What is the CPU limit overwrite feature?

The gitlab runner seems to support some environment variables KUBERNETES_CPU_LIMIT_OVERWRITE_MAX_ALLOWED, KUBERNETES_MEMORY_LIMIT_OVERWRITE_MAX_ALLOWED, KUBERNETES_CPU_REQUEST_OVERWRITE_MAX_ALLOWED and KUBERNETES_MEMORY_REQUEST_OVERWRITE_MAX_ALLOWED to set appropriate values in config.toml. But the documentation about what these features are really good for appears to be missing.

Is there some web page I missed to recognize? Every helpful link is highly appreciated.



the environment variables are described at the bottom, whereas the config.toml settings are a little bit above in a table, with details on their meaning.


Sorry to say, but this is not really helpful. There are already variables for the limits of the build containers, e.g. KUBERNETES_CPU_LIMIT, so what would KUBERNETES_CPU_LIMIT_OVERWRITE_MAX_ALLOWED be good for, that could not be accomplished by setting KUBERNETES_CPU_LIMIT and KUBERNETES_CPU_REQUEST?

Your link to config.toml mentions a “cpu limit overwrite feature”, but it doesn’t explain. If you google for this string, then you find nothing but the phrase “When empty, it disables the cpu limit overwrite feature”. Obviously this is not sufficient.


sorry that my response is not helpful for you. I googled the variables myself landing in the docs, and thought the table above would be a good pointer since you did not mention it in your post.

Let’s dive a little deeper into the context from the docs.


The max amount the CPU allocation can be written to for build containers. When empty, it disables the cpu limit overwrite feature.

Taking a step back, and following the Kubernetes docs on assigning CPU resources Assign CPU Resources to Containers and Pods | Kubernetes

If you do not specify a CPU limit

If you do not specify a CPU limit for a Container, then one of these situations applies:

  • The Container has no upper bound on the CPU resources it can use. The Container could use all of the CPU resources available on the Node where it is running.
  • The Container is running in a namespace that has a default CPU limit, and the Container is automatically assigned the default limit. Cluster administrators can use a LimitRange to specify a default value for the CPU limit.

With a CPU limit in place, the container still sees the available resources on the node. If the application is designed in a way that it may consume all available resources. That’s where the requests value comes to action.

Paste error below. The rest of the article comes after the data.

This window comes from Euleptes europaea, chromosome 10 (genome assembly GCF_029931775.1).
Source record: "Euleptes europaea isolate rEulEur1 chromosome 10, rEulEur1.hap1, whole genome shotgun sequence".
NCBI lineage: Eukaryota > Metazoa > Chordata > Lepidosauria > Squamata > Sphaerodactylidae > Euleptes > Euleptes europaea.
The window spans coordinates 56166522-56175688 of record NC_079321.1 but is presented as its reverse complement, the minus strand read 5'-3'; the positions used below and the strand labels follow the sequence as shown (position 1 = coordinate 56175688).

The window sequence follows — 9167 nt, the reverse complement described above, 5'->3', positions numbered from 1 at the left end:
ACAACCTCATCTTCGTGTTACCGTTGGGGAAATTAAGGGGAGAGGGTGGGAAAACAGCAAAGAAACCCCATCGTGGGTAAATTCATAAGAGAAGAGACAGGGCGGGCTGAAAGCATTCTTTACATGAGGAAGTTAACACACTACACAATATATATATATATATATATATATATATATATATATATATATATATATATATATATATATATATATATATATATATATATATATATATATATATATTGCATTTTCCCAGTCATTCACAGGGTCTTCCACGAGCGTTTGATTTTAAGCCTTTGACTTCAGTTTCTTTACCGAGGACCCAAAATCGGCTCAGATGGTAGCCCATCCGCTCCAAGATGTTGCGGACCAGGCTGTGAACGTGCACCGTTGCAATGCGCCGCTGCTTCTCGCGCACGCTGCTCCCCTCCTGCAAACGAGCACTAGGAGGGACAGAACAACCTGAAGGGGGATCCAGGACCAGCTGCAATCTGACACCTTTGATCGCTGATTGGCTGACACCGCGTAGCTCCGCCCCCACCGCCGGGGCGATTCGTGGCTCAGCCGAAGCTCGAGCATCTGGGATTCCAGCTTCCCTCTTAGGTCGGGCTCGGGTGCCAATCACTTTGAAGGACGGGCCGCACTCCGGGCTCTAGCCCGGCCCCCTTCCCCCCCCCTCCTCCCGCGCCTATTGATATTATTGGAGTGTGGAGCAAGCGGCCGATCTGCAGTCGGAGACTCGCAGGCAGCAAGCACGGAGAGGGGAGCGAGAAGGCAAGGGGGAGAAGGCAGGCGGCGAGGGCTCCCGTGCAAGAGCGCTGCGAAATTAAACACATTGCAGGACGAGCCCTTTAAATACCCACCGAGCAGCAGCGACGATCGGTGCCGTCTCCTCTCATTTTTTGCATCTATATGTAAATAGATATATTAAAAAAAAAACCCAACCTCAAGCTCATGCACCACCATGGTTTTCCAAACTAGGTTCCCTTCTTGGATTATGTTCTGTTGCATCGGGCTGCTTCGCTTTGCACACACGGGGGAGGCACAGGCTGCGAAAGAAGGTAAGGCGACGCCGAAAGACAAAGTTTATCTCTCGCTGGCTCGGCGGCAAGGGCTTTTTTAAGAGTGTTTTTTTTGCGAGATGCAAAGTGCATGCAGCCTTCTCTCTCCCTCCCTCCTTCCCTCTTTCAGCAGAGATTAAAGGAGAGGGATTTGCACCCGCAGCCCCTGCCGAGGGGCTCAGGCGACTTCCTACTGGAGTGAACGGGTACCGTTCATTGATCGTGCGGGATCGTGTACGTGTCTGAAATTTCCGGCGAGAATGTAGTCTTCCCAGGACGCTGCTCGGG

The GitLab Runner and its Kubernetes Executor allow you to specify these limits in .gitlab-ci.yml as CI/CD variables, giving the user a way of defining the pod resources.

In order to prevent abuse or overcommitment leading to killed pods, the max allowed setting the runner’s config.toml ensures an administrative limit. This cannot be overridden by the user in .gitlab-ci.yml

The values for these variables are restricted to the max overwrite setting for that resource.

If you are interested in how it is implemented, the source code of gitlab-org/gitlab-runner provides more insights. There are comparison functions which ensure that the configured cpu, memory and ephemeral storage values are not bigger than the max overwrite values in config.toml.

The implementation reminds me of how rlimit() is available in libc, specifying a max value which cannot be overridden from the user side. Limits on Resources (The GNU C Library)

The documentation for the executer is at docs/executors/kubernetes.md · main · GitLab.org / gitlab-runner · GitLab - if you see things to update/make more clear from this topic, please go ahead with a merge request :slight_smile:



Hi Michael,

thank you very much for your detailed response. I should have been able to find Overwriting Container Resources on my own.